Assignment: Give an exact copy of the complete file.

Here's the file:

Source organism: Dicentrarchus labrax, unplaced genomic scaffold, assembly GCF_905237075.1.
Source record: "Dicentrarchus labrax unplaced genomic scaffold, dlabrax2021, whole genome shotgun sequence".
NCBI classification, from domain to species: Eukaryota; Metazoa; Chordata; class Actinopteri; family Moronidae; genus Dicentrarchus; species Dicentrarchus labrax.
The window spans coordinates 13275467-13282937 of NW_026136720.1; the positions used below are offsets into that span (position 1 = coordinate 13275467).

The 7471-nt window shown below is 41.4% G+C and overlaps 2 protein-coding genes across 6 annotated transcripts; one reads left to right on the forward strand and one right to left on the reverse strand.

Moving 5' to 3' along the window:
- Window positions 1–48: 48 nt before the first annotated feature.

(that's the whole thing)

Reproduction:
Source organism: Dicentrarchus labrax, unplaced genomic scaffold, assembly GCF_905237075.1.
Source record: "Dicentrarchus labrax unplaced genomic scaffold, dlabrax2021, whole genome shotgun sequence".
NCBI classification, from domain to species: Eukaryota; Metazoa; Chordata; class Actinopteri; family Moronidae; genus Dicentrarchus; species Dicentrarchus labrax.
The window spans coordinates 13275467-13282937 of NW_026136720.1; the positions used below are offsets into that span (position 1 = coordinate 13275467).

The 7471-nt window shown below is 41.4% G+C and overlaps 2 protein-coding genes across 6 annotated transcripts; one reads left to right on the forward strand and one right to left on the reverse strand.

Moving 5' to 3' along the window:
- Window positions 1–48: 48 nt before the first annotated feature.